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Part of prospect ranking time for me, is not just reviewing and analyzing the players, but instead also taking the opportunity to test my own assumptions. One of the things I want to be especially careful about this year, is adjusting a player's performance by the league's offensive levels in addition to a player's own age. Also, I hadn't seen a chart on the Internet for the average offense of level for each minor league. So, here it is for each league in which the Mets have an affiliate.

NL - MLB.259.331.409.2998.9718.377.682.49
IL - AAA.262.328.395.3048.1917.797.372.00
EL - AA.258.332.385.3049.0818.187.091.77
FSL - A+.252.322.363.3038.2419.016.311.41
SAL - A.254.324.368.3147.9120.676.601.42
NYP - SSA.245.320.351.3048.6620.426.221.10
APP - R.257.328.384.3168.1321.017.051.73
GCL -R.238.316.335.2978.6320.455.930.92
I had seen it written and accepted as a baseball truism that batting average on balls in play (BABIP) declines up the ladder towards the big leagues, because 1. The players are better defensively and 2. Fields are better. So, does BABIP drop as players move up the ladder? Not much. It is true, that the MLB BABIP is lower than any minor league level except the GCL.  On the other hand, the batting average on balls in play is essentially identical for three of the four full season leagues where the Mets have an affiliate, the AAA International League, the double-A Eastern League, and the Advanced-A Florida State League. Only the South Atlantic league, and the offense friendly Appalachian league standout as having similar (.313 BABIP) high marks.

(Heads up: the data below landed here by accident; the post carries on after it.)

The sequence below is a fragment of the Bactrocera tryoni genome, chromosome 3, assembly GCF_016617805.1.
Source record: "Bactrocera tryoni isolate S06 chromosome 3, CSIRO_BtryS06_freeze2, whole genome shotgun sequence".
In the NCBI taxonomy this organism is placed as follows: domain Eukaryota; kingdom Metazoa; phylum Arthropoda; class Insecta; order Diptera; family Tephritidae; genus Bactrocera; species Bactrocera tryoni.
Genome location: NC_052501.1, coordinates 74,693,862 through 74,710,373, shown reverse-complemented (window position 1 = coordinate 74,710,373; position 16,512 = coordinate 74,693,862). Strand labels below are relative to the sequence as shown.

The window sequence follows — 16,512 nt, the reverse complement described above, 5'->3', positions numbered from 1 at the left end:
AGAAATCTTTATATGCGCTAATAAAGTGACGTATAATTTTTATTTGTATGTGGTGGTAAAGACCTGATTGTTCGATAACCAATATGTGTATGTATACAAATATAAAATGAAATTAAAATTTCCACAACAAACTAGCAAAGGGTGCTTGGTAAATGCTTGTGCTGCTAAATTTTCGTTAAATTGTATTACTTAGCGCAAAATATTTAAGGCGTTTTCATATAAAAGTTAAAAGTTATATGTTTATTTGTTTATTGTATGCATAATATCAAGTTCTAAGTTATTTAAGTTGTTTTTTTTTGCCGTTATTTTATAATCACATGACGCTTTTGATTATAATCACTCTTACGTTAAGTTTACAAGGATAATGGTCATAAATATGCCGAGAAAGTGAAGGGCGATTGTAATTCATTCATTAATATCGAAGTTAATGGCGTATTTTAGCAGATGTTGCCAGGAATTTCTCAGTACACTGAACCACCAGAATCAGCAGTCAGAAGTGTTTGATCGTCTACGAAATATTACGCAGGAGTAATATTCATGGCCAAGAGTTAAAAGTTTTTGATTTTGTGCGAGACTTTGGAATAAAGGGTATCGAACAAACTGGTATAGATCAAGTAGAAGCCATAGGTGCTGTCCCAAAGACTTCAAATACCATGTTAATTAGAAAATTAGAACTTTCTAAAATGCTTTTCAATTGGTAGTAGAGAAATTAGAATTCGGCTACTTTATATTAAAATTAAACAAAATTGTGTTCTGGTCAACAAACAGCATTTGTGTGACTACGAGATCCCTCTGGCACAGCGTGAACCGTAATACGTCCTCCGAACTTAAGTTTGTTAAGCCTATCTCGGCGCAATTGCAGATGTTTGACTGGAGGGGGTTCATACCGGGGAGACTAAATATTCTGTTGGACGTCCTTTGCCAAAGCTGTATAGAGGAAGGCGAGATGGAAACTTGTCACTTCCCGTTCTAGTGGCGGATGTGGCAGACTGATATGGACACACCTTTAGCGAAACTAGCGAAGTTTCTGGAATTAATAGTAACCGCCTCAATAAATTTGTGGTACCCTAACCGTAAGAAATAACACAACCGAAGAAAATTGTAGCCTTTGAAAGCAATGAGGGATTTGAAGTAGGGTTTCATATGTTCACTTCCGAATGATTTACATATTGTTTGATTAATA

The area where the trend is clearest, is in homerun rate. Take a look at the picture on the right. Each level, from rookie ball to the big leagues, hits home runs at a higher rate than the level beneath it, with one exception-the Appalachian League. The explanation for this is simple, older players inhabit the higher level leagues and older players are stronger and more experienced at picking pitches to drive.

A few other things that I think are interesting. Big leaguers strike out less than minor leaguers, despite facing the best pitchers in the world. The only hitters that struck out less than big-league hitters in 2009 were double-A Eastern league hitters, who are also the only ones to draw walks at a higher rate. Does this lend credence to the argument that AA is better preparation for the big leagues than AAA?

Tags: Daily Recap , Toby Hyde
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